This week I'm at Innovation Lab Pakistan, helping train journalists and media activists from Pakistan and Afghanistan on how to better leverage technology in their stories and media advocacy. We've blogged before about how maps can quickly tell the story behind complex issues like the famine in the Horn of Africa and violence against journalists in Afghanistan, and it's thrilling to be working with media folks directly and helping them learn how to do this themselves.
Specifically, I'm teaching folks how to use our open-source map-making tool TileMill, an easy-to-use toolkit for designing custom online maps with any available dataset. On Tuesday, I worked with Hameed Tasal, a member of the Jalalagood Geek Squad who works in technology development in the Nangarhar providence of Afghanistan, to take data he had collected on schools, hospitals, bus stops, gas stations, and other points of interest in Jalalabad and released publicly on OpenStreetMap, and turn that into an interactive online map. (Hat tip to Todd Huffman for building so much energy around OpenStreetMap on the ground in Afghanistan -- he and Hameed go back years.)
This is just the tip of the iceberg of what's possible in local mapping efforts in this region. Folks here are collecting data on everything ranging from flood victims who still haven't been helped to reports of violence against women and local blood shortages -- and they're interested in mapping this data to better communicate about some of the problems their countries are facing.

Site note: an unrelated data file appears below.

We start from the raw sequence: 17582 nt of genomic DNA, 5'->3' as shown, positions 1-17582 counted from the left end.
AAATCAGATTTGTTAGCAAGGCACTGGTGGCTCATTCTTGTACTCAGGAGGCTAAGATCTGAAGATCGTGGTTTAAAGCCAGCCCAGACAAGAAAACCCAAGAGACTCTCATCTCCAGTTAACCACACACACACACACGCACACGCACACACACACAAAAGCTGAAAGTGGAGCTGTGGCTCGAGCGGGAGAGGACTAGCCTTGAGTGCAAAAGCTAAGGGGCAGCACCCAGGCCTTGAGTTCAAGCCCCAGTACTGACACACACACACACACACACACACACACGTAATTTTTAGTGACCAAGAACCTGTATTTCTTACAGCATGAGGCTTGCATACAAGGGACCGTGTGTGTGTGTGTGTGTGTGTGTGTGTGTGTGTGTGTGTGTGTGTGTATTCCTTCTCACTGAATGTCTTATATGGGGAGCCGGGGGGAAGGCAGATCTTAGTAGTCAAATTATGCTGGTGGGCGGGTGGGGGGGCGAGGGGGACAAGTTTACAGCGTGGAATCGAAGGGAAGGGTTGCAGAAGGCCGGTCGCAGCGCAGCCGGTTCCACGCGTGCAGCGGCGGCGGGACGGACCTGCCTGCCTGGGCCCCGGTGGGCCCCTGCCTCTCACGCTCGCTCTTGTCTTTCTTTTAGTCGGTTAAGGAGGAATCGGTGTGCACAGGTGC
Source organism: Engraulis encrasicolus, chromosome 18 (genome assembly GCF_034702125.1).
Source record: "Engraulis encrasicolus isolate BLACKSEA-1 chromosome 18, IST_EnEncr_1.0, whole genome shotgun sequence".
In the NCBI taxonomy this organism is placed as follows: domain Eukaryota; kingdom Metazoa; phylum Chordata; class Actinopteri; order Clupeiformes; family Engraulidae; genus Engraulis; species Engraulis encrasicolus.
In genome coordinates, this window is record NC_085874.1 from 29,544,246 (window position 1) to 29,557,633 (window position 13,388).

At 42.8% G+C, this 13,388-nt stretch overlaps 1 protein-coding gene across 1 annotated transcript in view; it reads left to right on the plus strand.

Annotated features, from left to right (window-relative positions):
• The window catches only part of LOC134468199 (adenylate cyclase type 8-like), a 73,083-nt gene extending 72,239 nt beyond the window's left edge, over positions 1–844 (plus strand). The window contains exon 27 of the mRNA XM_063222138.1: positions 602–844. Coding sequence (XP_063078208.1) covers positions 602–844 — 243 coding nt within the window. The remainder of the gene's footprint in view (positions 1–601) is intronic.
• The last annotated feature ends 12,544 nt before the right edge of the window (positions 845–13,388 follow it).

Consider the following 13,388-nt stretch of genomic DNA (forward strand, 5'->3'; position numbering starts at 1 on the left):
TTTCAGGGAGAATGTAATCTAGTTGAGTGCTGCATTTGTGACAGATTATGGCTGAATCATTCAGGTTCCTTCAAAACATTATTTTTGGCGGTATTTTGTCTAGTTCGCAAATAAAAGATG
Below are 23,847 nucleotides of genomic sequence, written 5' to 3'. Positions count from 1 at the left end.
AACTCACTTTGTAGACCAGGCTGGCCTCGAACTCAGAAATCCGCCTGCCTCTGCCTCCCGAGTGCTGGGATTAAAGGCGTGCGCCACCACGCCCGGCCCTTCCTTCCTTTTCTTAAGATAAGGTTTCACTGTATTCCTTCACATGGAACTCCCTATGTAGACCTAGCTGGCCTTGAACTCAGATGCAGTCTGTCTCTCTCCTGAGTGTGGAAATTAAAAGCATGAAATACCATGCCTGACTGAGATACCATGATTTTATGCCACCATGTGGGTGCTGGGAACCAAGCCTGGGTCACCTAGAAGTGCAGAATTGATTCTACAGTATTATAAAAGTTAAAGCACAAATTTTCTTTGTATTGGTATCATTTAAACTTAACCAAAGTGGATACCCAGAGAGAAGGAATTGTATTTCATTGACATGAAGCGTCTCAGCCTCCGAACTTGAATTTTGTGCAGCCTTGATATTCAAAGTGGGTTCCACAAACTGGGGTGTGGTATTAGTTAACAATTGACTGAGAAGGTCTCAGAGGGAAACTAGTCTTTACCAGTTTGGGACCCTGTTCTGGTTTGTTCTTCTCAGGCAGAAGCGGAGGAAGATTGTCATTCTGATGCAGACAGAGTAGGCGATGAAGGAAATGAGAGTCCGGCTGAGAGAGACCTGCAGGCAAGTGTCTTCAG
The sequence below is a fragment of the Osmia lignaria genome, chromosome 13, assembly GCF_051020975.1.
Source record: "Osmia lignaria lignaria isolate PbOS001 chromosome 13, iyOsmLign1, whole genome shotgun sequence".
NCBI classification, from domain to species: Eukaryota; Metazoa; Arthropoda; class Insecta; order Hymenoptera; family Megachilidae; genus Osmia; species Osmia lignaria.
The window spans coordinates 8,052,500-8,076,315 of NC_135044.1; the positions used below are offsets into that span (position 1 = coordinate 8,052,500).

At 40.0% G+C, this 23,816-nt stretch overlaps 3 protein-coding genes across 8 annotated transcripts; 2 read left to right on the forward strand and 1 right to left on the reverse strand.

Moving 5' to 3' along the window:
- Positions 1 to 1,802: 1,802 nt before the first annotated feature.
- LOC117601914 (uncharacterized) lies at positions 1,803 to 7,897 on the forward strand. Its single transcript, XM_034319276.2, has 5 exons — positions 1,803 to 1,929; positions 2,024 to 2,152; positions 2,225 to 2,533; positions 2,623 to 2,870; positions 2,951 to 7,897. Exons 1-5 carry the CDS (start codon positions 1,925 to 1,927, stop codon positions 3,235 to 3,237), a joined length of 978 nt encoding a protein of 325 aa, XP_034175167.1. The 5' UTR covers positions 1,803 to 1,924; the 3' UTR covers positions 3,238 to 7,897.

The timing is fantastic. TileMill as a tool is reaching an incredible maturity point. It's easy enough to use that anyone with basic web development experience can quickly make a map, and this is only improving. This week we added support for uploading tabbed CSV files for easy map rendering, and we continue to write helpful scripts like the one that turns addresses in spreadsheets into ready-to-be-mapped geodata.
The biggest limitation to more people making their own maps with it is that TileMill currently doesn't run in Windows. This is a particular problem in developing countries where Windows machines dominate and people often don't have access to sufficient bandwidth to download workarounds like TileMill's virtual machine bundle (a whopping 3 gigs). This needs to change, and we are currently looking for investment resources to develop a Windows version of TileMill, to hopefully be completed within the next few months. Please reach out to us if Windows support is of interest and you would like to help make it happen.